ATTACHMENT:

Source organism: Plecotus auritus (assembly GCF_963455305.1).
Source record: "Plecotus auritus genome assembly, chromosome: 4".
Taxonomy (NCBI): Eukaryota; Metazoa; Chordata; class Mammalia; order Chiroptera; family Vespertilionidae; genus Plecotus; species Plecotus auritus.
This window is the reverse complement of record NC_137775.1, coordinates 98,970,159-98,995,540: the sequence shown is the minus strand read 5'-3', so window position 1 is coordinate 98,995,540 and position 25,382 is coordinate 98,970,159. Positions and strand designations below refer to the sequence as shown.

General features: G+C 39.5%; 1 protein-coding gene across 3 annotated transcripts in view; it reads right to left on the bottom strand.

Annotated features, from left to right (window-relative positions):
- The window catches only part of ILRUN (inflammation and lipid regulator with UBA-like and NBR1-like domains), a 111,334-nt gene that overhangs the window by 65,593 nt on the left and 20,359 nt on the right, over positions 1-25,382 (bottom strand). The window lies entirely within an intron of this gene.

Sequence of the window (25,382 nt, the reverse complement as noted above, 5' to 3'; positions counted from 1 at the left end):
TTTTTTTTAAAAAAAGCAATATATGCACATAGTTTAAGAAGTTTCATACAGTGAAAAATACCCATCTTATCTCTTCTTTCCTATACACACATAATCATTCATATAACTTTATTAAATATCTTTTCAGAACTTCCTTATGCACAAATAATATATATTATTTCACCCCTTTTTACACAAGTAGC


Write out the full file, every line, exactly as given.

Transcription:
Source organism: Plecotus auritus (assembly GCF_963455305.1).
Source record: "Plecotus auritus genome assembly, chromosome: 4".
Taxonomy (NCBI): Eukaryota; Metazoa; Chordata; class Mammalia; order Chiroptera; family Vespertilionidae; genus Plecotus; species Plecotus auritus.
This window is the reverse complement of record NC_137775.1, coordinates 98,970,159-98,995,540: the sequence shown is the minus strand read 5'-3', so window position 1 is coordinate 98,995,540 and position 25,382 is coordinate 98,970,159. Positions and strand designations below refer to the sequence as shown.

General features: G+C 39.5%; 1 protein-coding gene across 3 annotated transcripts in view; it reads right to left on the bottom strand.

Annotated features, from left to right (window-relative positions):
- The window catches only part of ILRUN (inflammation and lipid regulator with UBA-like and NBR1-like domains), a 111,334-nt gene that overhangs the window by 65,593 nt on the left and 20,359 nt on the right, over positions 1-25,382 (bottom strand). The window lies entirely within an intron of this gene.

Sequence of the window (25,382 nt, the reverse complement as noted above, 5' to 3'; positions counted from 1 at the left end):
TTTTTTTTAAAAAAAGCAATATATGCACATAGTTTAAGAAGTTTCATACAGTGAAAAATACCCATCTTATCTCTTCTTTCCTATACACACATAATCATTCATATAACTTTATTAAATATCTTTTCAGAACTTCCTTATGCACAAATAATATATATTATTTCACCCCTTTTTACACAAGTAGC